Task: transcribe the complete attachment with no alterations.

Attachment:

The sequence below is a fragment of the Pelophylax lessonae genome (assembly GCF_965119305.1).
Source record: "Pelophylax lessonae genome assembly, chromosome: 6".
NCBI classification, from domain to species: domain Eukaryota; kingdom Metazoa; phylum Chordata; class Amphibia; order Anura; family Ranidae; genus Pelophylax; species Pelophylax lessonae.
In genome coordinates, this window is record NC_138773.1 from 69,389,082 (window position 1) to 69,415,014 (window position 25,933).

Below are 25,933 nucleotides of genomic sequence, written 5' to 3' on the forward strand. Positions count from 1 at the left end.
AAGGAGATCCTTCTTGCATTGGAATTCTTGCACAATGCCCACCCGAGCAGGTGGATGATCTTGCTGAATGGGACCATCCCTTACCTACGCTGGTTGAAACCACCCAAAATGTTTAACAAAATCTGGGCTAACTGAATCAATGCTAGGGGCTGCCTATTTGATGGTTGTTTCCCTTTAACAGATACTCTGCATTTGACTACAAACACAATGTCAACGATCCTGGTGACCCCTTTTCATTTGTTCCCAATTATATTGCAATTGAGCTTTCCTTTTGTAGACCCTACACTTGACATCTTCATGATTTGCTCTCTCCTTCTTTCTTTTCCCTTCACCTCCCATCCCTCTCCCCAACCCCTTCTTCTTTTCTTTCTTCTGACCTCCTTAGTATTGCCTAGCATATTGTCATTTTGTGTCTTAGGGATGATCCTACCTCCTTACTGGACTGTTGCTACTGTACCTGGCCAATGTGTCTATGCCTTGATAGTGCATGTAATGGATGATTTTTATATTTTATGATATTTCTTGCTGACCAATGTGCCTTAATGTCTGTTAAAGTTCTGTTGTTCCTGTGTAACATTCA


The sequence below is a fragment of the Pelophylax lessonae genome (assembly GCF_965119305.1).
Source record: "Pelophylax lessonae genome assembly, chromosome: 6".
NCBI classification, from domain to species: domain Eukaryota; kingdom Metazoa; phylum Chordata; class Amphibia; order Anura; family Ranidae; genus Pelophylax; species Pelophylax lessonae.
In genome coordinates, this window is record NC_138773.1 from 69,389,082 (window position 1) to 69,415,014 (window position 25,933).

Below are 25,933 nucleotides of genomic sequence, written 5' to 3' on the forward strand. Positions count from 1 at the left end.
AAGGAGATCCTTCTTGCATTGGAATTCTTGCACAATGCCCACCCGAGCAGGTGGATGATCTTGCTGAATGGGACCATCCCTTACCTACGCTGGTTGAAACCACCCAAAATGTTTAACAAAATCTGGGCTAACTGAATCAATGCTAGGGGCTGCCTATTTGATGGTTGTTTCCCTTTAACAGATACTCTGCATTTGACTACAAACACAATGTCAACGATCCTGGTGACCCCTTTTCATTTGTTCCCAATTATATTGCAATTGAGCTTTCCTTTTGTAGACCCTACACTTGACATCTTCATGATTTGCTCTCTCCTTCTTTCTTTTCCCTTCACCTCCCATCCCTCTCCCCAACCCCTTCTTCTTTTCTTTCTTCTGACCTCCTTAGTATTGCCTAGCATATTGTCATTTTGTGTCTTAGGGATGATCCTACCTCCTTACTGGACTGTTGCTACTGTACCTGGCCAATGTGTCTATGCCTTGATAGTGCATGTAATGGATGATTTTTATATTTTATGATATTTCTTGCTGACCAATGTGCCTTAATGTCTGTTAAAGTTCTGTTGTTCCTGTGTAACATTCA